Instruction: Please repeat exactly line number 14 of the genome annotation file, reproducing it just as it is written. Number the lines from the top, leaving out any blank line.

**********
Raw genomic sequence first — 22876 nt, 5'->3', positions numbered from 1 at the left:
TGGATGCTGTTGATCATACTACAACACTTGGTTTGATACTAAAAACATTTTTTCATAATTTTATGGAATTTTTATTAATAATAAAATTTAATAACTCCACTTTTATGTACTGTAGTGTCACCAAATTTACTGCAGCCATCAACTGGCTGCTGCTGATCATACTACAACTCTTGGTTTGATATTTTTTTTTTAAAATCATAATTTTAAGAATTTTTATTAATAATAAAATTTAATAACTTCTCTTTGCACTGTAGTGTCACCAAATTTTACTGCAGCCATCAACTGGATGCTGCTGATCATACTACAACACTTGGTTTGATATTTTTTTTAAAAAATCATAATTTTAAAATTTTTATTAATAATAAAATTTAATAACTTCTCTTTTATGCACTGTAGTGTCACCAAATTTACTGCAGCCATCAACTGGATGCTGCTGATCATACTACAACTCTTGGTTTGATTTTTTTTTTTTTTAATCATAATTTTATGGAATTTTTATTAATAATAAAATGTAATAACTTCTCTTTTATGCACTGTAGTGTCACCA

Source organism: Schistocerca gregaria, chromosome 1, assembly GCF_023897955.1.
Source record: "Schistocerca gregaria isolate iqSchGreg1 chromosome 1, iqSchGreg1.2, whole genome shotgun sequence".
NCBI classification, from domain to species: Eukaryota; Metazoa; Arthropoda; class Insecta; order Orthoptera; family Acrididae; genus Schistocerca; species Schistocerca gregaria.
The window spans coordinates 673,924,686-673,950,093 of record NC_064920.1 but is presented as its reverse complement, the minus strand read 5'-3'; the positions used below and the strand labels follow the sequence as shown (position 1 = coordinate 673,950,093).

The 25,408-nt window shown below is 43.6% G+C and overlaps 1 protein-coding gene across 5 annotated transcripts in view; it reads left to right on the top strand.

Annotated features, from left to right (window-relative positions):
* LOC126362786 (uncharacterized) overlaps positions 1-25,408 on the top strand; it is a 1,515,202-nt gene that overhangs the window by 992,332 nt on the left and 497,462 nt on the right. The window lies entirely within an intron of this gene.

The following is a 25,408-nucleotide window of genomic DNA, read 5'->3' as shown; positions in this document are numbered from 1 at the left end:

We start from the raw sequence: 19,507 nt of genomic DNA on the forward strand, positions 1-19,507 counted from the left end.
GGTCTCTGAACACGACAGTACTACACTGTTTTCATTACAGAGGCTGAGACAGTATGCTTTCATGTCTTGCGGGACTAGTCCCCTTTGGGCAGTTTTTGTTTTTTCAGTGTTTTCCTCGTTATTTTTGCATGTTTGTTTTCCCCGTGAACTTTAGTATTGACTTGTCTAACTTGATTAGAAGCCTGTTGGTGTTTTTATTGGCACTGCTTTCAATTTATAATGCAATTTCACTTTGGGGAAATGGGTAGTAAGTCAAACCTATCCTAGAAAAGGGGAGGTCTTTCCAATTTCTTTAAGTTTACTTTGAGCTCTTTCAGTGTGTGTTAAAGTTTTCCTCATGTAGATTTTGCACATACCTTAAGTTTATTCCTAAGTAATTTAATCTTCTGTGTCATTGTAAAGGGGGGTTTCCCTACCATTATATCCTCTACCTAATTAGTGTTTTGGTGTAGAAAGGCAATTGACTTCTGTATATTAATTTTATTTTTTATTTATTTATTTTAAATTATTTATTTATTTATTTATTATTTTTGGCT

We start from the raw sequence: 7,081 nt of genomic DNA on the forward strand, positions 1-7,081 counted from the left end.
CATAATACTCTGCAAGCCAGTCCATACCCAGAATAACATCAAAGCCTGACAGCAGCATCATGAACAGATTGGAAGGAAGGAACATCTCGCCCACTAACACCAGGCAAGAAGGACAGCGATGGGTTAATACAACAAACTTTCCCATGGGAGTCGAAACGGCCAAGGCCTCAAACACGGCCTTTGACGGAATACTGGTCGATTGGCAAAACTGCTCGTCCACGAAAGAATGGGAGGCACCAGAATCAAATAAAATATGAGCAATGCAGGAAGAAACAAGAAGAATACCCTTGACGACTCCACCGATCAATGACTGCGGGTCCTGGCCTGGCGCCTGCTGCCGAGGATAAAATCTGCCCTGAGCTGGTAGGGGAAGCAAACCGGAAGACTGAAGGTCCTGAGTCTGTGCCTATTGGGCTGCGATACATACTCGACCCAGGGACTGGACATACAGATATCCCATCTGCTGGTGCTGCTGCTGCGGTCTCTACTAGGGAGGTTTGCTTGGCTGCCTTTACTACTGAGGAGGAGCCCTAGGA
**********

CATAATACTCTGCAAGCCAGTCCATACCCAGAATAACATCAAAGCCTGACAGCAGCATCATGAACAGATTGGAAGGAAGGAACATCTCGCCCACTAACACCAGGCAAGAAGGACAGCGATGGGTTAATACAACAAACTTTCCCATGGGAGTCGAAACGGCCAAGGCCTCAAACACGGCCTTTGACGGAATACTGGTCGATTGGCAAAACTGCTCGTCCACGAAAGAATGGGAGGCACCAGAATCAAATAAAATATGAGCAATGCAGGAAGAAACAAGAAGAATACCCTTGACGACTCCACCGATCAATGACTGCGGGTCCTGGCCTGGCGCCTGCTGCCGAGGATAAAATCTGCCCTGAGCTGGTAGGGGAAGCAAACCGGAAGACTGAAGGTCCTGAGTCTGTGCCTATTGGGCTGCGATACATACTCGACCCAGGGACTGGACATACAGATATCCCATCTGCTGGTGCTGCTGCTGCGGTCTCTACTAGGGAGGTTTGCTTGGCTGCCTTTACTACTGAGGAGGAGCCCTAGGA